This is just a matter of taste, I guess, but my friends and I largely feel the same way: we don’t like Scarlet. For a variety of reasons. She’s crazy and irritating, but she’s obviously intended that way, so I don’t think that’s a strong criticism. What I have trouble buying into is that she’s a mad genius and mastermind. Scarlet is heavily influenced by Harley Quinn, a great character in her own right – but she’s a supporting character. The Joker is the mastermind, and crazy though he is, you believe it. Harley is someone you point in a direction and let loose, and that’s what Scarlet feels like. I’d be pleased if there was a more shadowy mastermind hiding behind her and the chaos she causes, but it would also seem cheap, given that Scarlet has been revealed as the person behind that Molten Alliance and Aetherblades. Pushing the dredge and flame legion into a risky assault on their enemies, and pushing Mai Trin to make a bid for the Captain’s Council, don’t seem like Scarlet’s style – they’re much more subtle and manipulative. Does Scarlet have a boss? We’ll see…
Aside from that, I actually have a few issues with Scarlet being sylvari. First of all, the sylvari get a lot of flak from players for being Mary-Sues and developers’ favourites, which isn’t unreasonable – the game’s main plot becomes surprisingly sylvari-focused (I hope that’s simply because they’re loosely linked to Zhaitan, and other races will get their time in the sun with later Elder Dragon campaigns). The sylvari emissary at Dragon Bash and Scarlet both seem like attempts to counter the impression that all Dream sylvari are sweetness and light and perfection, but in doing so the writers have created yet another sylvari who is just naturally talented and amazingly better than everyone else. What’s more, they’ve done it without making use of her sylvari-ness. How do the Nightmare Court feel about Scarlet? Does she serve Nightmare, consciously or inadvertently? Do the sylvari feel responsible for her actions? How old is she, and how did she end up working with clockwork/steam tech? There’s a lot that could be done to tie her in with Tyria’s existing issues – Twlight Assault might start this, but I’m not holding my breath.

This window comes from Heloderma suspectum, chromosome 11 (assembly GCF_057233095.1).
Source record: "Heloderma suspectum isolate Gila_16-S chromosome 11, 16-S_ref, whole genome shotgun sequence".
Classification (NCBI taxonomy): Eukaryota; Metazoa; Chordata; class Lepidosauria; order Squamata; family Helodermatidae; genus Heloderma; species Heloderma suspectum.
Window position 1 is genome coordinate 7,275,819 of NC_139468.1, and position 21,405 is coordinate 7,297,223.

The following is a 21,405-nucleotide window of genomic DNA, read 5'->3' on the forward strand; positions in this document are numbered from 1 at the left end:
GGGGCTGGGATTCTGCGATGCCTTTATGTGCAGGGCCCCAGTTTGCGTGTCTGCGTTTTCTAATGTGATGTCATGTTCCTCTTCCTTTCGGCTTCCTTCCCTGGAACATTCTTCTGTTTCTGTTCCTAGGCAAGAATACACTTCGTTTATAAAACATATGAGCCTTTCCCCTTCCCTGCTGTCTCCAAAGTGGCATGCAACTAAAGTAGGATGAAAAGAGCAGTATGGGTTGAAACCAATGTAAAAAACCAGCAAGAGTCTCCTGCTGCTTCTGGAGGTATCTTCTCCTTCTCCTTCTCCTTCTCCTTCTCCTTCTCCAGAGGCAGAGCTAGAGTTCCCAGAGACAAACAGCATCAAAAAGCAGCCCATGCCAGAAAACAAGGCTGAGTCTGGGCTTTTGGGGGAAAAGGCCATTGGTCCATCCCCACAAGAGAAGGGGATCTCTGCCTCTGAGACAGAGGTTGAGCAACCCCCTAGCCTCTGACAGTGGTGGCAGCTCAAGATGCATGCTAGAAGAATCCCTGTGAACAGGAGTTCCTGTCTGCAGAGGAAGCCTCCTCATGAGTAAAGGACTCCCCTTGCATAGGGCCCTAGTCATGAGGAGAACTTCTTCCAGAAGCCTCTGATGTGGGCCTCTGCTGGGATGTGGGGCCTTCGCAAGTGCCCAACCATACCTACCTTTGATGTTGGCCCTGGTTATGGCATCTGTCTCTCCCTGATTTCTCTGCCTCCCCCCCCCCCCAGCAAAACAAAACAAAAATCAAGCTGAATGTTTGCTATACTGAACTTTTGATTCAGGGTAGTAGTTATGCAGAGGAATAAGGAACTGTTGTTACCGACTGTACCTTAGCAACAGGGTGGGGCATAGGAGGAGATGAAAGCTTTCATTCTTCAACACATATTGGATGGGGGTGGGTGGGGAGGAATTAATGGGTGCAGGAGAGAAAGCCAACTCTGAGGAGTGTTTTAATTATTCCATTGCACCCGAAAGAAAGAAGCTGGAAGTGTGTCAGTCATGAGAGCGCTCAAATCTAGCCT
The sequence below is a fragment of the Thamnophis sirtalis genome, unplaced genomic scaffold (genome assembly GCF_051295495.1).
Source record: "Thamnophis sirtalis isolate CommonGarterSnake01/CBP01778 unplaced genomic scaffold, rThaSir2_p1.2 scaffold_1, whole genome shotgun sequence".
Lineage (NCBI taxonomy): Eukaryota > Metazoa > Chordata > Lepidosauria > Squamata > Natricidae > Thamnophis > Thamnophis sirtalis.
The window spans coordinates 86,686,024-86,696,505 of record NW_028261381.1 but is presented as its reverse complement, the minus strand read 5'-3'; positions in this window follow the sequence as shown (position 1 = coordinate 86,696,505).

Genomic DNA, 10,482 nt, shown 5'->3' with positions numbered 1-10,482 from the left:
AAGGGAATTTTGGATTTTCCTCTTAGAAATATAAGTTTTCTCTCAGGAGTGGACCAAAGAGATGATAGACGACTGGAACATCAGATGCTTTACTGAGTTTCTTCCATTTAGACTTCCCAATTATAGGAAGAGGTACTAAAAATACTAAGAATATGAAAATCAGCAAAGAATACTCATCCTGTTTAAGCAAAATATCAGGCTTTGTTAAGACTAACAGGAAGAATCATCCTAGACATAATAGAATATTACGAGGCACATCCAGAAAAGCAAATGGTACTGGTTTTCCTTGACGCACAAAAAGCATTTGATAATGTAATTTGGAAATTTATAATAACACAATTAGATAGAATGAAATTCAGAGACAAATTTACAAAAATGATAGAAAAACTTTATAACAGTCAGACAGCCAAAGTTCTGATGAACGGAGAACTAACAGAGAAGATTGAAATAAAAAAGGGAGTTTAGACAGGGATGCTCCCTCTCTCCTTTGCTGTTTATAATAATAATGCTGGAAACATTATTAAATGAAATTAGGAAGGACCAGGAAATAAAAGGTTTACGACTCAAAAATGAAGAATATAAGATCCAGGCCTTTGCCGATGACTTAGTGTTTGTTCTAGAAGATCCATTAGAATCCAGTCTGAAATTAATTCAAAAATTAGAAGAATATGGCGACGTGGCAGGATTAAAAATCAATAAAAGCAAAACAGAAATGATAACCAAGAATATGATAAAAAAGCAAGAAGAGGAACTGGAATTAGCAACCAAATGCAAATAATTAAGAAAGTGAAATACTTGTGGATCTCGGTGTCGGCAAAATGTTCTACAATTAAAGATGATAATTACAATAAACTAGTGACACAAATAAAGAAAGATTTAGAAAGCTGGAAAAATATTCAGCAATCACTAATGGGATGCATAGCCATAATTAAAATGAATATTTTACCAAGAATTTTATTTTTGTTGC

Too Much Groundwork, Not Enough Follow-Through
Each living story arc has more or less fulfilled itself in a few releases – an exception being Scarlet’s escape at the end of Clockwork Chaos, but that introduced her as a villain and then freed her up for later escapades; that’s acceptable. The living story has had a habit of introducing intriguing things only to move away from them again, though… in a similar fashion to the plot hooks mentioned above, I suppose. Rox and Braham have stuck around (I really like Rox; Braham, meh) and work well for ArenaNet’s typical style where us nameless, faceless player heroes are always accompanying named NPC heroes with a reason to be there. Marjory Delaqua, however, was introduced as the sleuth on the trail of some epic conspiracy, and then left unused. I truly expected to see her at the Queen’s Jubilee (with Kasmeer, who my gut says should be her girlfriend, just sayin’). When Scarlet was revealed as the power behind the previous crises, I wondered “what does Marjory and her mysterious ‘E’ have to say about that?” – but nothing. If we keep moving on to a totally new and totally unprecedented story every month, it makes me less convinced about that over-arching direction I was sure it must all have – and saying ‘the new bad guy Scarlet was behind it all!’ is not my idea of a well thought-out over-arching plot. If you’re going to reference background machinations, ArenaNet, please be sure to mention them more regularly to keep us thinking.
I think the best way to sum up my misgivings regarding the lore and story of the living world as it is now is through my experience as a roleplayer. When random characters get together in their guild hall, they often need something to chat about, and one of the things that excited me about the living story was that it had the potential to provide constant current events to discuss. The norn and charr refugees during Flame and Frost, the background controversy over Dragon Bash, the Queen’s Jubilee -all of these could be referred to as happening in the background, in people’s home towns. With the introduction of Scarlet, I became uncertain. Did I treat these invasions as really happening to my characters? How much of a threat should they be perceived as? It was the first time I had really felt obliged to ignore the living world content when talking about the world in a story sense, and I have a problem with that.
I would love to see the living story continue as current events, politics, festivals and local initiatives. If and when it moves us toward another Elder Dragon *coughJormagcough*, I will happily treat that as current events and discuss it in real time, in-character. But when I have to decide whether or not to accept in-game events as canonical because it seems like to do so would be random, jarring and break up the existing order, that’s problematic. The karka attack on Lion’s Arch, now that I could still treat as canon!